The 2015 elections is set to become the most important and closely fought election in Nigerian history. With insurgency increasing , defection increasing and rhetoric getting more vile, uncertainty has become the order of the day. The market hates uncertainty and will always place a high premium when it appears. Being a riskier form of investment, many investors are fleeing the stock market for a relatively safer treasury bills and bonds, sending margins further down.
As results trickled in this month, many companies reported lower year on year earnings per share. Consumer goods companies saw margins drop as rising insurgency in the north and in cohesive competition bit harder on profits. The financial sector groaned amidst tighter CBN regulations seeing many earn less than what they potentially could. Typically, weaker earnings result in short-term sell-offs as investors strive to seek alpha as much as they could.
Liquidity in some stocks
A closer look at the stocks that have lost the most sell off in this round of sell offs is liquidity. Despite some of the company still having sound fundamentals and cheap valuations, the market seem undeterred in their desire to throw the baby and the bath water away. Right now, even the cheapest of all stock is not immune so far as there are willing buyers. The more liquid a stock is the easier for it to be flogged. A chunk of the NSE 30 (most capitalized) stock is liquid due to their large traceable floats and so a sizeable dip in the index will affect the wider market.
Is this 2009 Market crash again?
I have also wondered if this crash bears any similarity to 2009 which from records is still the biggest ever loss of value in the Nigerian stock exchange. From about 50,000 points the all share index dropped to about 20,000. History will point fingers at too much cash fuelled by margin lending (from newly consolidated banks) and a massively overvalued market. In 2009, stocks had an average P.E ratio of 25x even though most of their earnings were questionable and backed up by weak corporate governance, overseen by careless regulators and patronized by greedy investors.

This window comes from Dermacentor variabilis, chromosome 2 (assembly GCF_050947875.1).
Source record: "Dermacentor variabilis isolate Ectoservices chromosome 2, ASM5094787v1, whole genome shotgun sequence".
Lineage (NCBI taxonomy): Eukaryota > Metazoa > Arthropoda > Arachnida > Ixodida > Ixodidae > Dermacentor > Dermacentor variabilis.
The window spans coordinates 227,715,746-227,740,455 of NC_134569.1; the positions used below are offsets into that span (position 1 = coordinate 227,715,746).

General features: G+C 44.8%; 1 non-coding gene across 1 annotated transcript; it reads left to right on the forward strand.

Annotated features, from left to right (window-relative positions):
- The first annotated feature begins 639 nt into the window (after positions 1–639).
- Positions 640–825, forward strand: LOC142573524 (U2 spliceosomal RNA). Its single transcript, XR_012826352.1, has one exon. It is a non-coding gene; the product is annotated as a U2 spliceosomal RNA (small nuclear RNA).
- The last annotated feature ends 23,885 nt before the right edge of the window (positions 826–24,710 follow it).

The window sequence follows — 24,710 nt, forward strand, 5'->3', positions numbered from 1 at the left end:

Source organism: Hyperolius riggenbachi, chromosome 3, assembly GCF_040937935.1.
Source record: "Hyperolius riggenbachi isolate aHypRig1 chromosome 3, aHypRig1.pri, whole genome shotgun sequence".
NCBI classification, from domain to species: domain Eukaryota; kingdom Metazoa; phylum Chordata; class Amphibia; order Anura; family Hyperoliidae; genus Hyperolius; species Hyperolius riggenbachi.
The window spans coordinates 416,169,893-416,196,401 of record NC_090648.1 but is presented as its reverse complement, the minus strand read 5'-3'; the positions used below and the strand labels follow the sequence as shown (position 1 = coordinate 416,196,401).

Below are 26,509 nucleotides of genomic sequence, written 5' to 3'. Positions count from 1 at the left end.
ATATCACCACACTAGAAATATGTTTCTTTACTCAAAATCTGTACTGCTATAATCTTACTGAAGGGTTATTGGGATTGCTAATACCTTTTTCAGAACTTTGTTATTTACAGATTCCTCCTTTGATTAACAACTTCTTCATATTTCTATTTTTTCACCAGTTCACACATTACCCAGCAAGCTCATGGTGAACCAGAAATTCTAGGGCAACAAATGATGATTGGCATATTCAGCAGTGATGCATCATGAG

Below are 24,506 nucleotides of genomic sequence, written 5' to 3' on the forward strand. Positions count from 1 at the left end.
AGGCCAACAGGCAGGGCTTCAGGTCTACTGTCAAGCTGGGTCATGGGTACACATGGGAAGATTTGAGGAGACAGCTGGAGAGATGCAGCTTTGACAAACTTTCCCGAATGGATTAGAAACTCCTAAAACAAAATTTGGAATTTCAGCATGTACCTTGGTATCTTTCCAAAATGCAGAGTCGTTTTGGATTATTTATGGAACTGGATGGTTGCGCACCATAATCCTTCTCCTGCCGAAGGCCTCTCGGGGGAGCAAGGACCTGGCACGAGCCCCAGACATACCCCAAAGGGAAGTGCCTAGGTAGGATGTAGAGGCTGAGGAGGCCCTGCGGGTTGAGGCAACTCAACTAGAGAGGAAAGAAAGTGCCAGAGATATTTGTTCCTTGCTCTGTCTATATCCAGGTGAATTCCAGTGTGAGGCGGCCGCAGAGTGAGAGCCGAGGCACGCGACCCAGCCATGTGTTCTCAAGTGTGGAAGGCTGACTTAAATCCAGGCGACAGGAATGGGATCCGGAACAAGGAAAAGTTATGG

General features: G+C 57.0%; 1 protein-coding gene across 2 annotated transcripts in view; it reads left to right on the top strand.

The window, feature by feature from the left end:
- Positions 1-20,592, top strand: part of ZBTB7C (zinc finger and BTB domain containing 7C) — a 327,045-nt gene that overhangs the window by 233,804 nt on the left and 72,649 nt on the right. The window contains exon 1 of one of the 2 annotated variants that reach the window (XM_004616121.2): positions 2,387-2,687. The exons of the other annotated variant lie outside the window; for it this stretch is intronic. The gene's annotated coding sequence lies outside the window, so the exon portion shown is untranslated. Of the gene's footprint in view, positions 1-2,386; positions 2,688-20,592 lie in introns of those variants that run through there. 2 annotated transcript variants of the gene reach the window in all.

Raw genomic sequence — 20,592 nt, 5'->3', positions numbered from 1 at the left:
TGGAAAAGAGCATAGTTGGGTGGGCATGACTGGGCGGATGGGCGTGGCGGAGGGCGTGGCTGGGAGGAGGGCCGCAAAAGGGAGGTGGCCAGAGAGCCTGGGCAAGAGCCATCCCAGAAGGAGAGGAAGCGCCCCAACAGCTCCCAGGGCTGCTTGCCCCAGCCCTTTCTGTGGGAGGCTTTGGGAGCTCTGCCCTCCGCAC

2014 in my opinion is a different proposition. This sell of is driven by FEAR. Regulations are stronger, company profits are better scrutinized and margin lending is next to none. The reasons I mentioned above, if history serves as a guide points to fear which could be realised or unrealized.
Is this an opportunity?
Fellow long-term investors who I frequently share ideas with in a Whatsapp group for retail investors see this as a once in a life time generational shift in wealth. With N1billion one can acquire significant equity stakes in many quoted companies. When I say many, I mean companies that have sound fundamentals and post billions in profits. In fact, at this rate most stock will have an earnings yield of over 15% and gross dividend yields averaging 10%. To put this into better perspective, if you bought Guinness shares in 2013 when the price was N280 your dividend yield was 2%. A dividend yield of 5% will raise many large cap share prices to the roof. Today Guinness is trading at below N160. This is an incredibly huge opportunity, not just for those with N1billion but for retail investors with a long-term value seeking approach to stocks. Even short-term growth investors seeking huge returns within 1 to 2 years also have an opportunity to make money.
All of this off course depends on FEAR and your ability to conquer it. Nigeria survives 2015 (which I think it would) and you sit on a pile of value. The opposite happens and you stand to lose all your investments. It also depends on timing and your ability to determine whether to buy now or wait in the hope that the prices will fall further, n the hope that whichever decision he takes is correct.
Like Warren Buffet will say, he is greedy when the market is fearful and fearful when the market is greedy. If your greed pays off amidst this fear your reward will wait for you on the other side of 2015 when the market will be waiting to buy from you.